Which OS do you use? Do you use it out of choice or because it came pre-installed?
If it wasn't pre-installed, would you have the general know how and technical ability to install your own OS? Some of you would make it work but, for many, the 'out of the box' experience would end in tears. This is one of the reasons why manufacturers pre-install the operating system.
If you own an Apple Mac, your computer would have come pre-installed with a version of MacOS. You would not have had and still don't have a choice? Do you regard that as a problem? You shouldn't.
When you purchase a Mac, you are not just buying a computer. You also get to subscribe to the Apple lifestyle. Of course, style costs and the Mac does not disappoint here. Pound for pound, they are more expensive than any other home computer, and they are not good for hobbyists and tinkerers. If your Mac goes to the wall, it is 'back to Mac' for repairs, and they do go wrong.
If you didn't buy a Mac for whatever reason, you are probably viewing this blog on a Windows PC. Microsoft don't make computers. They supply the OS to a variety of 'OEM' manufacturers who then pre-install Windows. There is an element of competition between the 'OEMs', so there is generally a good deal to be had somewhere. Microsoft have been supplying operating systems in this way for years now.
The great thing about the combination of the IBM compatible PC and the Windows operating system is that almost any configuration is possible, from the simplest and cheapest to the mega water cooled gaming machine. It allows OEMs to provide a wide 'capability' range for all pockets, and those of you with a bit of technical know how can even put a machine together from parts of your own choosing. Windows versatility is unmatched.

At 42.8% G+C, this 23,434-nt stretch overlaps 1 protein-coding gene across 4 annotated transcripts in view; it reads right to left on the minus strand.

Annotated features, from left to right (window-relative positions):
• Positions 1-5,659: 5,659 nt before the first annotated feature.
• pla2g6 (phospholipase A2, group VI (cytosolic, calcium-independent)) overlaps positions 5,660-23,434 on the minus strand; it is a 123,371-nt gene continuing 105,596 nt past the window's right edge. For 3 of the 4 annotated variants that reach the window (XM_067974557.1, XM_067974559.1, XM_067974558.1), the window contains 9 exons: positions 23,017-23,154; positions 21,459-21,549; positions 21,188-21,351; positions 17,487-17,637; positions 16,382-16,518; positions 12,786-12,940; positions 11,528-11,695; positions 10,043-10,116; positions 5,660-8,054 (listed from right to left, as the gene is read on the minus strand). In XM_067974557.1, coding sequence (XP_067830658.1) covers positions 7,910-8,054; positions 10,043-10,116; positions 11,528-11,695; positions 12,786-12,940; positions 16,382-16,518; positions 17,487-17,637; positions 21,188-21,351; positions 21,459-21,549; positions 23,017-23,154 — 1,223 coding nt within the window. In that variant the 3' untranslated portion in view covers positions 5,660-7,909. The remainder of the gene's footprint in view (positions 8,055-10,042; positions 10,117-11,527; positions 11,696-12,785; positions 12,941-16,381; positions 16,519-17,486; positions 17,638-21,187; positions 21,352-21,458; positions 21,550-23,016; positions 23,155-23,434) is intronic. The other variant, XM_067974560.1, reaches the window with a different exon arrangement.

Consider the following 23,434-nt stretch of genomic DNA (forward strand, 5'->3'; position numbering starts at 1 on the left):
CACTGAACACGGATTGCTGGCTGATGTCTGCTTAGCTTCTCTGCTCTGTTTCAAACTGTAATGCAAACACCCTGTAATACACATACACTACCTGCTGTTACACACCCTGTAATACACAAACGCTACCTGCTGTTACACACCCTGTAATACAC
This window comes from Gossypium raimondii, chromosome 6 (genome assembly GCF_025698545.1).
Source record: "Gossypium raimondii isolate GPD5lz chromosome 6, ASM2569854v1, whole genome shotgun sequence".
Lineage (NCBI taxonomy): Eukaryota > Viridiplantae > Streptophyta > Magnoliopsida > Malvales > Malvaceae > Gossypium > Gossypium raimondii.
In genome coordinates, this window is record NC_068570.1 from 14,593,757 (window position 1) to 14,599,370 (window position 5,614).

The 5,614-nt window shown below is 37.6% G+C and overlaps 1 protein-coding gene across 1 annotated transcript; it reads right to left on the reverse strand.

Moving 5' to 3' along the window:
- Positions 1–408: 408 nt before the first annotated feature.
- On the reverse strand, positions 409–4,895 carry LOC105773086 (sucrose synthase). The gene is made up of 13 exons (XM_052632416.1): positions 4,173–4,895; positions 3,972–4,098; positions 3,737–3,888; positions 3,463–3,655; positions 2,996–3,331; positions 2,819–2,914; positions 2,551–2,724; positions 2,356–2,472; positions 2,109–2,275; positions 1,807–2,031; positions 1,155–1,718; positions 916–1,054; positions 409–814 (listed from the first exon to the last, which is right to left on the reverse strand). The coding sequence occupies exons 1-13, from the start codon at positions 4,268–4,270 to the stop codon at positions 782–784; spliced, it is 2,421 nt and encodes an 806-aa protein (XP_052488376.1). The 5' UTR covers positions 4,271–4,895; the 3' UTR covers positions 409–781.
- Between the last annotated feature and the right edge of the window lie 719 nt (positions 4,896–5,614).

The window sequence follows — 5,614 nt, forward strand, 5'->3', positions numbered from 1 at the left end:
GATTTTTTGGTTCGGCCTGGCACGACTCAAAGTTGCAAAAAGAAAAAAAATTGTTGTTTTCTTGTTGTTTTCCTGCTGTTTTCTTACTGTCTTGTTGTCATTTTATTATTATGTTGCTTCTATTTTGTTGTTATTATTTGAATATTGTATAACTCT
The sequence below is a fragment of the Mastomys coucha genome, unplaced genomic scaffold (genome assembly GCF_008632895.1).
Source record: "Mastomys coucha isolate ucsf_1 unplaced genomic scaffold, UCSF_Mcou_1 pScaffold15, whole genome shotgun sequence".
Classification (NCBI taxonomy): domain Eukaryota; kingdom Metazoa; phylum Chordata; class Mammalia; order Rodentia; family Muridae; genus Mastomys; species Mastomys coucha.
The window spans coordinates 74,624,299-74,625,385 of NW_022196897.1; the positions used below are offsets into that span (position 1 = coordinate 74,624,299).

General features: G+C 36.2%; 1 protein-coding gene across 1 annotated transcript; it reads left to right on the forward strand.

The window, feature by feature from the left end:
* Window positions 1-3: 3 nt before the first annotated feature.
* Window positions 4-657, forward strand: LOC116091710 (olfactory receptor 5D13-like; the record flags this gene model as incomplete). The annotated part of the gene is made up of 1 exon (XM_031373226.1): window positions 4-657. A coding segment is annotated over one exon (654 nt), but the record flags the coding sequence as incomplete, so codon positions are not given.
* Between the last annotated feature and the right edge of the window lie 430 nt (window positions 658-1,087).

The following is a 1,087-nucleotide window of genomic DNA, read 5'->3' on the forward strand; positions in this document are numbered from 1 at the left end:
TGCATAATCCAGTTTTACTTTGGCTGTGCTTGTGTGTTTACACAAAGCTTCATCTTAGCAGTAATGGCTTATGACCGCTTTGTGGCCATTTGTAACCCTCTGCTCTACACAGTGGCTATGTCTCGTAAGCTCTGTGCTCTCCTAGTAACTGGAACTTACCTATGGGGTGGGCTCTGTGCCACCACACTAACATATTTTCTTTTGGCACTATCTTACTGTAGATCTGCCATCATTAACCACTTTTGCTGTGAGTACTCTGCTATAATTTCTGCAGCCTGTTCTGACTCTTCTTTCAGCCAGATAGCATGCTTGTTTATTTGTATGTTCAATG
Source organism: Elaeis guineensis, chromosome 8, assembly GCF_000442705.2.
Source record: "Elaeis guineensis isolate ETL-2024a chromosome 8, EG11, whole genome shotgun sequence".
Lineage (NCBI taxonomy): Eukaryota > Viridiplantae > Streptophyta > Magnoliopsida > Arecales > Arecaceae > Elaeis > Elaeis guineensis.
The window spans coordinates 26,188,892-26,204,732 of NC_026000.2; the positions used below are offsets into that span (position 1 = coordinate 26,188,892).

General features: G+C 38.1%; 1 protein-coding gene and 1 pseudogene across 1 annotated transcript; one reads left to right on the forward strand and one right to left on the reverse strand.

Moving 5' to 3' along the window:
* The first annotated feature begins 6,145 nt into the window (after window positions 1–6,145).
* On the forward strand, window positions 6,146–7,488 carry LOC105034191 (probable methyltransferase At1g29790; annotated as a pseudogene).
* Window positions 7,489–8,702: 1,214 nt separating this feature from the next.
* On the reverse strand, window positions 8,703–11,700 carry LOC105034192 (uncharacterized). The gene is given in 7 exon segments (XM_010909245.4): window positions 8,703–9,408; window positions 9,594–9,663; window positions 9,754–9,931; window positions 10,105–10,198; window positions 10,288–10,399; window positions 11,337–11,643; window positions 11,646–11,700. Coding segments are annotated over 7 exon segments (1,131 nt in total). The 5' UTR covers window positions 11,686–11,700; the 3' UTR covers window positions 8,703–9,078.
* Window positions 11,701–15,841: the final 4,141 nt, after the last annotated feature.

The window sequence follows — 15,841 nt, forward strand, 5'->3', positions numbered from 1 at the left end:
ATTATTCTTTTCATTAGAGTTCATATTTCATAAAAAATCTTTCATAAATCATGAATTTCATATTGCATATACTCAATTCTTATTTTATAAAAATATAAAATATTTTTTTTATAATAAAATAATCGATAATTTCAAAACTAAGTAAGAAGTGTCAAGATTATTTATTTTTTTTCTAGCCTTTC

There is a trade off against the Mac here. MacOS knows exactly what it is going to be run on, and the surprising thing is that MacOS doesn't always works as it should. Windows is expected to run on pretty well anything, and for the most part does a great job. The task of making anything which will be compatible with 'who knows what' is a huge job. Incompatibility can be a real issue for Windows, but the reality is that most are not unduly affected by it.
Windows is not the only OS that will run on an IBM compatible PC. Linux has entered the 'home' arena in a variety of guises. Most of them are free to download, and there is a good choice of software available for the platform too.
Compatibility is an issue here also, and for the same reasons as Windows suffers. If hardware manufacturers do not supply drivers for any given platform, it isn't going to work.
Linux distros are not as polished as the Windows counterparts, and tend to lack some of the features which Windows users take for granted. Open source applications have that same issue, but what you do get is for free, and all reasonably accomplished.
For the user who wants to program, hack, requires access to the 'code', or simply cannot afford the outlay required for a fully featured Windows computer, Linux is a winner for sure.
None of the platforms would move forwards were it not for the other two. They all have strengths and weaknesses. There is a place for all of them, and hopefully there always will.
So why are you engaging in fights over which is best? Pick the one that suits your purposes best and allow for the fact that others did the same, whatever those purposes may be. There will always be a price to be paid, whichever one is chosen, even the free one.
Sun, Apr 27 2008 14:37